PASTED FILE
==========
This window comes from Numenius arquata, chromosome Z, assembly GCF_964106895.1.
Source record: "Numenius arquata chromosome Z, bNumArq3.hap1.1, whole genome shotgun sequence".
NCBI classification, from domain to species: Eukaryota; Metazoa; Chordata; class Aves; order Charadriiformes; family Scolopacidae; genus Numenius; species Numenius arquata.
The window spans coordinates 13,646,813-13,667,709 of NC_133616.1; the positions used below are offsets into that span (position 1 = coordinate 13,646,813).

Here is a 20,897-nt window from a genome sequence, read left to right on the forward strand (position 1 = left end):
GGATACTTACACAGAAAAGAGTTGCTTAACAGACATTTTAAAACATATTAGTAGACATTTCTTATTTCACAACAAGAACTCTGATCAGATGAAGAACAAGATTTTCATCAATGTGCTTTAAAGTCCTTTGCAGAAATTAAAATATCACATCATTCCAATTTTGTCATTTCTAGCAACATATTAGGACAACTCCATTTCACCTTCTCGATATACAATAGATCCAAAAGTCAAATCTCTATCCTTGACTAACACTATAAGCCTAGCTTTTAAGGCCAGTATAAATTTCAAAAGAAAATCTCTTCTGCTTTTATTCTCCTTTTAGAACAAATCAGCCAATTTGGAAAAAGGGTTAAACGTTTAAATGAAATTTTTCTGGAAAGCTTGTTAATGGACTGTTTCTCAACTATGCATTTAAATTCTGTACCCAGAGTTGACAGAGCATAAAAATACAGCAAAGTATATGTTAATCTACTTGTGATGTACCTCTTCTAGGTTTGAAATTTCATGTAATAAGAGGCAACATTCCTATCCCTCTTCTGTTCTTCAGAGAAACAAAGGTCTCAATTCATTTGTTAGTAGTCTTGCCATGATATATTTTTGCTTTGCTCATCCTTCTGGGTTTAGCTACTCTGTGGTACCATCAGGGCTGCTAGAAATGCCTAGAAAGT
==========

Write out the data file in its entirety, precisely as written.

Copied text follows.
This window comes from Numenius arquata, chromosome Z, assembly GCF_964106895.1.
Source record: "Numenius arquata chromosome Z, bNumArq3.hap1.1, whole genome shotgun sequence".
NCBI classification, from domain to species: Eukaryota; Metazoa; Chordata; class Aves; order Charadriiformes; family Scolopacidae; genus Numenius; species Numenius arquata.
The window spans coordinates 13,646,813-13,667,709 of NC_133616.1; the positions used below are offsets into that span (position 1 = coordinate 13,646,813).

Here is a 20,897-nt window from a genome sequence, read left to right on the forward strand (position 1 = left end):
GGATACTTACACAGAAAAGAGTTGCTTAACAGACATTTTAAAACATATTAGTAGACATTTCTTATTTCACAACAAGAACTCTGATCAGATGAAGAACAAGATTTTCATCAATGTGCTTTAAAGTCCTTTGCAGAAATTAAAATATCACATCATTCCAATTTTGTCATTTCTAGCAACATATTAGGACAACTCCATTTCACCTTCTCGATATACAATAGATCCAAAAGTCAAATCTCTATCCTTGACTAACACTATAAGCCTAGCTTTTAAGGCCAGTATAAATTTCAAAAGAAAATCTCTTCTGCTTTTATTCTCCTTTTAGAACAAATCAGCCAATTTGGAAAAAGGGTTAAACGTTTAAATGAAATTTTTCTGGAAAGCTTGTTAATGGACTGTTTCTCAACTATGCATTTAAATTCTGTACCCAGAGTTGACAGAGCATAAAAATACAGCAAAGTATATGTTAATCTACTTGTGATGTACCTCTTCTAGGTTTGAAATTTCATGTAATAAGAGGCAACATTCCTATCCCTCTTCTGTTCTTCAGAGAAACAAAGGTCTCAATTCATTTGTTAGTAGTCTTGCCATGATATATTTTTGCTTTGCTCATCCTTCTGGGTTTAGCTACTCTGTGGTACCATCAGGGCTGCTAGAAATGCCTAGAAAGT